It has been close to 20 years since I was able to harvest my first pheasant. It was part of a St. Jude Charity hunt in Missouri in which I was able to take three pheasants and my limit of quail during this all-day hunt for a great cause.
After the hunt was over and our guide helped our hunting party process our birds, I asked what the best cooking pheasant method was. His reply was the commonly used phrase for poultry; without actually suggesting a cooking method, he stated, “it tastes like chicken.” Though that is somewhat true, pheasant does have its differences from chicken.
Over the years, I have tried pheasant multiple times. I have cooked it on the grill, boiled, and deep-fried this delicious white meat. Recently, I have become a big fan of smoking pheasant on my Traeger Grill. The meat comes out tender, juicy, and flavorful. My favorite method is to take some of my favorite recipes with poultry and replace them with smoked pheasant.
One of my favorite cold-weather meals is chicken tortilla soup that my wife makes on occasion at our home. To give it my wild game spin on this already great recipe, I decided to modify a few ingredients and replace the meat with a whole pheasant from GameKeeper Butchery.
How To Cook
To achieve the best tasting poultry on my Traeger Grill, I prefer first brining the whole pheasant for 6 to 8 hours before smoking. For this particular recipe, I used two whole pheasants. Before brining, I took my Traeger BBQ Shears and proceeded to do what is called spatchcocking. To spatchcock a pheasant, one must take shears and cut up the pheasant’s backside, then flip, breast side up, and press firmly with both hands to break breast bone so that the whole bird lays flat. This method will allow for a faster, more even cook, allowing the meat to soak up more smoke resulting in a more flavorful and juicy meat.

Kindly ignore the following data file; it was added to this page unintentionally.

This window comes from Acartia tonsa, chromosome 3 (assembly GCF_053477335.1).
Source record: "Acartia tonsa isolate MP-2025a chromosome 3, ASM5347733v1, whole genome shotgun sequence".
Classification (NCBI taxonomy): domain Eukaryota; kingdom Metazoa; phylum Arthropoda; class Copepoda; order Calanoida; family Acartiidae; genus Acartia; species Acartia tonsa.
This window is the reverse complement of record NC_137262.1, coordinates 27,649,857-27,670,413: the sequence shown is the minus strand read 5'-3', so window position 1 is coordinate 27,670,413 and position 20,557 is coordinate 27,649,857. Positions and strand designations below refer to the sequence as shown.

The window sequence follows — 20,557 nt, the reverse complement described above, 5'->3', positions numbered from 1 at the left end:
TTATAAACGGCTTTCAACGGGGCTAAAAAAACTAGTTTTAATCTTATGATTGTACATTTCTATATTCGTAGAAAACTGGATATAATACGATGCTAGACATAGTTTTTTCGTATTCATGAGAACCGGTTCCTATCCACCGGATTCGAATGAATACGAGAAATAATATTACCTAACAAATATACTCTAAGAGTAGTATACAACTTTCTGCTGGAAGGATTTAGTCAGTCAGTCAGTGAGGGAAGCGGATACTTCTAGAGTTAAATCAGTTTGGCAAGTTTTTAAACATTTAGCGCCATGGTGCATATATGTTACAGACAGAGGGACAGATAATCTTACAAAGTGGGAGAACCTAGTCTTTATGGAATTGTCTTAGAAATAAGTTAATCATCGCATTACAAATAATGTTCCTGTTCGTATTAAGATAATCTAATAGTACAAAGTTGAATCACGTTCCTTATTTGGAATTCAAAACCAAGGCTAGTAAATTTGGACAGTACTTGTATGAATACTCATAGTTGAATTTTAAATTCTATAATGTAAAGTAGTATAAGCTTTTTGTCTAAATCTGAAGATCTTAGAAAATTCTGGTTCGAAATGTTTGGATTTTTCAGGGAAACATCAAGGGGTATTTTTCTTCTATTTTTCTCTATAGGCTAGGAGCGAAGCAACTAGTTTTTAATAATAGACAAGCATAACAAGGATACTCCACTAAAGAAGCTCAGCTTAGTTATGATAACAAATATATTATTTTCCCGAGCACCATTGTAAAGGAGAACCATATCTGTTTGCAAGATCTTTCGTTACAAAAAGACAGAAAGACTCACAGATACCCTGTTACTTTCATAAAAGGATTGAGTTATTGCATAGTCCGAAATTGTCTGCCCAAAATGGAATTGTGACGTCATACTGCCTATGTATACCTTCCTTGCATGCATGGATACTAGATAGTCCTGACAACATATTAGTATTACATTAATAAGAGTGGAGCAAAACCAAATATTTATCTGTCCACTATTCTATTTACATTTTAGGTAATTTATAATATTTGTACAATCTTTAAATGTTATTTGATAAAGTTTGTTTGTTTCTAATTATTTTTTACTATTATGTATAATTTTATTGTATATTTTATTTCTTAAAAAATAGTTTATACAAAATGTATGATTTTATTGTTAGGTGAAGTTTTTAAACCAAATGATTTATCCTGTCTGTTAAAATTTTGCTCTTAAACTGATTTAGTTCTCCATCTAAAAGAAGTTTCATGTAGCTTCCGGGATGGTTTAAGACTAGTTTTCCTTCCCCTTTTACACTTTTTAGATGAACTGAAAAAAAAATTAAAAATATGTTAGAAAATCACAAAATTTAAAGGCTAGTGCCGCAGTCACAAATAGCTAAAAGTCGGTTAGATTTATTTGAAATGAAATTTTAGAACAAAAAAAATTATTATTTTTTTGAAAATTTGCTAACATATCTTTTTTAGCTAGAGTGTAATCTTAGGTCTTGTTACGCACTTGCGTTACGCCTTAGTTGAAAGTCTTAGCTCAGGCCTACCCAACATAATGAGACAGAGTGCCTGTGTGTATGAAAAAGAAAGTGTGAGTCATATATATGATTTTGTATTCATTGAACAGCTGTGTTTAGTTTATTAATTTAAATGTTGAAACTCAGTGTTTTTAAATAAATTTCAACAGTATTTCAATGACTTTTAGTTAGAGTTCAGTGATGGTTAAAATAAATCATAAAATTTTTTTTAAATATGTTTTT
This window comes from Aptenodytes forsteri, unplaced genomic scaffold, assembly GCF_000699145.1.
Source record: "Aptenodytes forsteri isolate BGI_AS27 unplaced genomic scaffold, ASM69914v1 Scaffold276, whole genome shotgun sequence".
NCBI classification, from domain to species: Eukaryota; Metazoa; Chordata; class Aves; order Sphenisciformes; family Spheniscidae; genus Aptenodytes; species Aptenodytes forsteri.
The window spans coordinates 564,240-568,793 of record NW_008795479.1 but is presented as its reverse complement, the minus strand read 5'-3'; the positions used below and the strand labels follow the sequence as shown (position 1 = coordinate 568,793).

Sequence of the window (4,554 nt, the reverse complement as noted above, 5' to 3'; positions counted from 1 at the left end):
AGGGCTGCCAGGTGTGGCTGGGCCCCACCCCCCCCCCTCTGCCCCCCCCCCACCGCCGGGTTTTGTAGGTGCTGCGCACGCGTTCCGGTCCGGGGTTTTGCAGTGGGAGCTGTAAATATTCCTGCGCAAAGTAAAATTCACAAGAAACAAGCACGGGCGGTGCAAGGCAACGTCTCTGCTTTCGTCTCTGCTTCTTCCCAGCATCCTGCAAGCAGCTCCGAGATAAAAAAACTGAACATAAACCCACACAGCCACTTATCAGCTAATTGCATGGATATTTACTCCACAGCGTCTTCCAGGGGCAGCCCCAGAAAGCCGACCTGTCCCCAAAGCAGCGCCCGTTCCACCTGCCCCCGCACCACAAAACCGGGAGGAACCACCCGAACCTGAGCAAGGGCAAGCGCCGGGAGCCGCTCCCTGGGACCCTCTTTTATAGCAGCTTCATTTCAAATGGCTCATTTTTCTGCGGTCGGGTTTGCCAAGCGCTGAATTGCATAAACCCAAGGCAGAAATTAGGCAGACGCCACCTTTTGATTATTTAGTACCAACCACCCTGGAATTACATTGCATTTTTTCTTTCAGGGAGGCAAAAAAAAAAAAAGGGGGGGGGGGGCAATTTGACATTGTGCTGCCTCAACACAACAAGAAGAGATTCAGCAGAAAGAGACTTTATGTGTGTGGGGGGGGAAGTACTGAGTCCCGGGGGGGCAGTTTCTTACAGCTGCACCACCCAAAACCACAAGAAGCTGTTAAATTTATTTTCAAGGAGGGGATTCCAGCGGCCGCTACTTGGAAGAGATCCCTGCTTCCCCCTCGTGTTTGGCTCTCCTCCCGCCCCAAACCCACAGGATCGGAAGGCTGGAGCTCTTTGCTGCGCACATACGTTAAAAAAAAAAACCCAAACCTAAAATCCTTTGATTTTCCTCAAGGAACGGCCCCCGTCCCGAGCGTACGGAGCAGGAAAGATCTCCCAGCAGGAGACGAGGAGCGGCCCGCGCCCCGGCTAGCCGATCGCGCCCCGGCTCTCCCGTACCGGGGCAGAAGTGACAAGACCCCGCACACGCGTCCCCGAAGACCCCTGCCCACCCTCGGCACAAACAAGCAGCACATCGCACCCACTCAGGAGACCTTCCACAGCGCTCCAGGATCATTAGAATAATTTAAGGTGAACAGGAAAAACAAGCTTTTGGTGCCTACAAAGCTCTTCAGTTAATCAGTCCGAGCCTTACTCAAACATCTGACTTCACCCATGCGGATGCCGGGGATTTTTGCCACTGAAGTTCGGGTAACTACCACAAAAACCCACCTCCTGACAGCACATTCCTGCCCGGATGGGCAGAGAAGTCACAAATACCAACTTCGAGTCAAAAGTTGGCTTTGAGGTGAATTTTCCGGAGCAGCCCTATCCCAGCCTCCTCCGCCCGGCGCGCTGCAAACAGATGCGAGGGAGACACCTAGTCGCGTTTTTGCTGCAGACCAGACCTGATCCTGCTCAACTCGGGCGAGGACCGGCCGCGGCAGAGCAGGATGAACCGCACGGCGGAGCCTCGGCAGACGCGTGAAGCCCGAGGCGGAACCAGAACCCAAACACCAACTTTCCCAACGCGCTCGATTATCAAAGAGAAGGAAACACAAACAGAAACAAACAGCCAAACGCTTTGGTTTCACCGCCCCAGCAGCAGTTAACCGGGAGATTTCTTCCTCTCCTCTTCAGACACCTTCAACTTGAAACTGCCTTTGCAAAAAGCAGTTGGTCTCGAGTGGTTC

To brine the two pheasants, I used the Yeti Load Out 5 Gallon Bucket.
- Take 1½ gallons of water, ½ cup of kosher salt, and a ½ cup of brown sugar and bring to a boil for about 5 minutes.
- Refrigerate until water is 40 degrees.
- After the water and salt/sugar mixture have cooled, I put the water in a Yeti bucket with two pheasants.
- Make sure pheasants are entirely submerged.
- I use a little bit of ice in the water to keep a cold temperature while brining for 6 to 8 hours.
Now, it is time to cook the pheasants on the pellet smoker. I used the Traeger Grills Pro 780 for this particular cook. With Traeger apple-flavored pellets, I smoked the two pheasants at 225 degrees for approximately four hours or until the breast’s internal temperature has reached 165 degrees.
Preparing The Soup
After the pheasant has cooked, I shredded pieces of the breast and some from the legs until I had 2 to 2 ½ cups of shredded meat.
- 32 oz. Chicken Broth
- 2/3 cup Ranch Dressing
- 3 cups Shredded Smoked Pheasant.
- 2 14.5 oz Cans of Diced Tomatoes with Green Chiles
- 1 package Mild Taco Seasoning
- 1 can of Whole Kernel Corn
- Optional toppings: crunchy tortilla strips, jalapeño, shredded cheese, and sour cream
- Add all ingredients and shredded pheasant into a large pot and place over medium-high heat. Allow to come to a slow boil, then reduce heat to low.
- Cover with a lid and cook for 20 minutes.
- For the last 5 minutes of cooking time, remove the lid and allow it to continue to simmer.
- Remove from heat and let it sit off the heat for 5 minutes before serving.
- Cooling will allow the soup to thicken.
How To Serve
After the soup has thickened, serve hot in a soup bowl.
I like to add a few ingredients to the top of my soup when serving. I add a few jalapeño slices to the top, then sprinkle some shredded cheddar cheese, add a few slices of tortilla strips, a squeeze of lime, then top it all of with a spoon full of sour cream.
The Smoked Pheasant Tortilla Soup is a great, warm-you-up a meal for those cold days during the winter. The southwestern flavors create a wonderful mix with the tender smoked pheasant, making this recipe one to keep.